Purpose of the type field. The purpose of the type field is to indicate to the renderer how to deal with missing content. E.g. If it cannot find meow.mp3, then display a missing audio icon or show ::warning: Audio File Missing:: . If no type is specified, it will try to infer by extention name or mediatype.


![ cat meowing ]( meow.mp3 ){ type=audio }


!audio[ cat meowing ]( meow.mp3 )

And hey, if the viewer program is smart enough, it could have a button saying "Search online for similar audio files for cat meowing"


I agree with Consistent attrib syntax.


While I understand that assuming .mp4 = video/mp4 may occasionally produce unexpected results, the times when this assumption is not accurate appear to be an edge cases. So perhaps consistent attribute syntax could be used to cover just the edge cases. The problem with requiring consistent attribute syntax is that it is an advanced feature and more difficult to remember for general writers. By following the convention, .mp4 = video/mp4, we allow users to simply write ![](video.mp4) and get the results that, in the majority of cases, they would expect. For edge cases they could use consistent attribute syntax to specify the content type, or raw HTML if the consistent attribute syntax extension is not enabled.

As an addendum to the proposed syntax, I suggest using the full source type (e.g. “video/mp4”) for consistency with HTML. Perhaps the order could be significant if multiple video sources are defined. So the following Markdown:

![](video.mp4 video.webm){type=video/mp4,video/webm}

Would render as:

  <source type="video/mp4" src="video.mp4">
  <source type="video/webm" src="video.webm">

There was also mention of using the contents of the square brackets for representing the media type. I disagree with this because it goes against the priniciple of uniformity (or at least the philosophy behind it). I suggest that square brackets are also used for alternative text for audio and video. E.g.

![Your browser does not support the video element.](video.mp4 video.webm)

Renders as:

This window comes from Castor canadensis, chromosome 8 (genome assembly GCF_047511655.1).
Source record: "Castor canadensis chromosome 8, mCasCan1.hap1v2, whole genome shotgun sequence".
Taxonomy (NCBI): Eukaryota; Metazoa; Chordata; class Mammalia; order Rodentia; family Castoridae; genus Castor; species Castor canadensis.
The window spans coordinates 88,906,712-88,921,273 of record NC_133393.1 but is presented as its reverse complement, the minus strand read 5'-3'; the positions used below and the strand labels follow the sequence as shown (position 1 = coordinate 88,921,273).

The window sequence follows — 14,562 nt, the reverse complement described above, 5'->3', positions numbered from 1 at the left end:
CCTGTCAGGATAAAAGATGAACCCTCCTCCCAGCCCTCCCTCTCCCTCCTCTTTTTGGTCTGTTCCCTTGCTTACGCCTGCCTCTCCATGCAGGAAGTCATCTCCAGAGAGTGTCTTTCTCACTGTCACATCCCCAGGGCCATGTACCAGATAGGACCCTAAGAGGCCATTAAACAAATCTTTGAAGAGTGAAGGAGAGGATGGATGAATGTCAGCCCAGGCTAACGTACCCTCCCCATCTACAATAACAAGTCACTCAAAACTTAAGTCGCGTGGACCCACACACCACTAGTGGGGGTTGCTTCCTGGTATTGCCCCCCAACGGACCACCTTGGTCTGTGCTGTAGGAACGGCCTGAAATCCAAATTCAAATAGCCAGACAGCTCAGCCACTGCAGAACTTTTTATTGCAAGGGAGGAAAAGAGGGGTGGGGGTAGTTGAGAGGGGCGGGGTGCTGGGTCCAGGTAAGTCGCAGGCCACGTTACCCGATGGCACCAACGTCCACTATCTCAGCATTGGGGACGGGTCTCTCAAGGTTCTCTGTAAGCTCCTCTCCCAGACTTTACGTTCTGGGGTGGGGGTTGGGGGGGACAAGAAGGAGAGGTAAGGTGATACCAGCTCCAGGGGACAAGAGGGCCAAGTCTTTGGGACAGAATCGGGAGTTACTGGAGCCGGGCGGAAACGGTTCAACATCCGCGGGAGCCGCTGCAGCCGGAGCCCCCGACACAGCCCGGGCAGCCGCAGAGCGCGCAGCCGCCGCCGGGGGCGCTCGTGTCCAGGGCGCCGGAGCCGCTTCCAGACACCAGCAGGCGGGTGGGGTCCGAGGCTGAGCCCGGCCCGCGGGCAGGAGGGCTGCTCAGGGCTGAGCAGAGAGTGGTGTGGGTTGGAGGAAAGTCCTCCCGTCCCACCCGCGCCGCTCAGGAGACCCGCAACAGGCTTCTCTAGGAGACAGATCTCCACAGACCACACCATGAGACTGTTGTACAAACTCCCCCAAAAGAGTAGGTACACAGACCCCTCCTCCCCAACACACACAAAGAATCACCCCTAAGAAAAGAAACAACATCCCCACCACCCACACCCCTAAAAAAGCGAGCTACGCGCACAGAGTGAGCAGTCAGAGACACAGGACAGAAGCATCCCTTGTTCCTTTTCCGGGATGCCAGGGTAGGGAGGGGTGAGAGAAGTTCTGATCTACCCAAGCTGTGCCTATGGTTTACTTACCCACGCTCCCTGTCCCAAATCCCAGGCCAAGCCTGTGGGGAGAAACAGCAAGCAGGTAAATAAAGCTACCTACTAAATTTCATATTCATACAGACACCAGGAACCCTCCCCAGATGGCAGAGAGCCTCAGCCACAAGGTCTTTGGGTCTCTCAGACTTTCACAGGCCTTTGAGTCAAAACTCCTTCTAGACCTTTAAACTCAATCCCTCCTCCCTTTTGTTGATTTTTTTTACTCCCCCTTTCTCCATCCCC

<source type="video/mp4" src="video.mp4">
  <source type="video/webm" src="video.webm">
  <p>Your browser does not support the video element.</p>

btw I thought that the [] in ![]() is for alt description for blind users etc…?

Correct, it corresponds to an image’s alt attribute (alternative text). My reasoning is that we should keep the usage of [] in ![]() relatively consistent for other embedded media and use it for an alternative text if the media itself cannot be rendered. Another option might be to use this to specify subtitles which are a form of alternative text. E.g. this Markdown:

![subtitles.vtt](video.mp4 video.webm)

Generates an HTML track element:

  <source src="video.mp4" type="video/mp4">
  <source src="video.webm" type="video/webm">
  <track src="subtitles.vtt">

Another reason to use the ![](video.mp4) syntax for embedded resources is that Markua will also use this syntax:


Cross compatibility is a good thing, even if Markua is not aiming for full compatibility with Markdown or CommonMark. The Markua spec linked here includes a whitelist of file extensions similar to what I suggested in earlier posts. .mp4 = video, .ogg = audio, as is the convention.

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We are not in disagreement. Yes, in most cases you use ![](video.mp4) but in edge cases (e.g. new video format, like webm), then ![](video.webm){type=video/webm} would be useful for when the whitelist doesn’t catch it. And if you care about being recognized as a missing video if nothing is found, then use the full form of !video[](video.webm){type=video/webm} can kick in (Which is the form that WYSIWYG commonmark editor might write as).